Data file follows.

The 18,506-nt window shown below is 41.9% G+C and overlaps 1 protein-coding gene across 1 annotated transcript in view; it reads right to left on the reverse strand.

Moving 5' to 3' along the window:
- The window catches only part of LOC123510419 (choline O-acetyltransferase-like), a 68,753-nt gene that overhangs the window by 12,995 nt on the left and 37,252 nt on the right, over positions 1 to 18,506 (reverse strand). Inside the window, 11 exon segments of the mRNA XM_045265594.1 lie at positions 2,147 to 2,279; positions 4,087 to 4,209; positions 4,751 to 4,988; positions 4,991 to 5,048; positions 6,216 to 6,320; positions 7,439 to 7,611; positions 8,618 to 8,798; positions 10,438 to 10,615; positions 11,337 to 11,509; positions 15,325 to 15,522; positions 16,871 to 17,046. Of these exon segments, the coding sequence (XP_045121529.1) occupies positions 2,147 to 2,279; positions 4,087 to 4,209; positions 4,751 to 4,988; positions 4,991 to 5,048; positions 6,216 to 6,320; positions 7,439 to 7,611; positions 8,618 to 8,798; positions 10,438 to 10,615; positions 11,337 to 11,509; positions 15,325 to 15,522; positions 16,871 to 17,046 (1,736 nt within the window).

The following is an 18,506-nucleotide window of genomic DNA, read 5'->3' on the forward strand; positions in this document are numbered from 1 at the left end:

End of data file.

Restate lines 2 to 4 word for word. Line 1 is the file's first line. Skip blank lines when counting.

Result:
Moving 5' to 3' along the window:
- The window catches only part of LOC123510419 (choline O-acetyltransferase-like), a 68,753-nt gene that overhangs the window by 12,995 nt on the left and 37,252 nt on the right, over positions 1 to 18,506 (reverse strand). Inside the window, 11 exon segments of the mRNA XM_045265594.1 lie at positions 2,147 to 2,279; positions 4,087 to 4,209; positions 4,751 to 4,988; positions 4,991 to 5,048; positions 6,216 to 6,320; positions 7,439 to 7,611; positions 8,618 to 8,798; positions 10,438 to 10,615; positions 11,337 to 11,509; positions 15,325 to 15,522; positions 16,871 to 17,046. Of these exon segments, the coding sequence (XP_045121529.1) occupies positions 2,147 to 2,279; positions 4,087 to 4,209; positions 4,751 to 4,988; positions 4,991 to 5,048; positions 6,216 to 6,320; positions 7,439 to 7,611; positions 8,618 to 8,798; positions 10,438 to 10,615; positions 11,337 to 11,509; positions 15,325 to 15,522; positions 16,871 to 17,046 (1,736 nt within the window).

The following is an 18,506-nucleotide window of genomic DNA, read 5'->3' on the forward strand; positions in this document are numbered from 1 at the left end: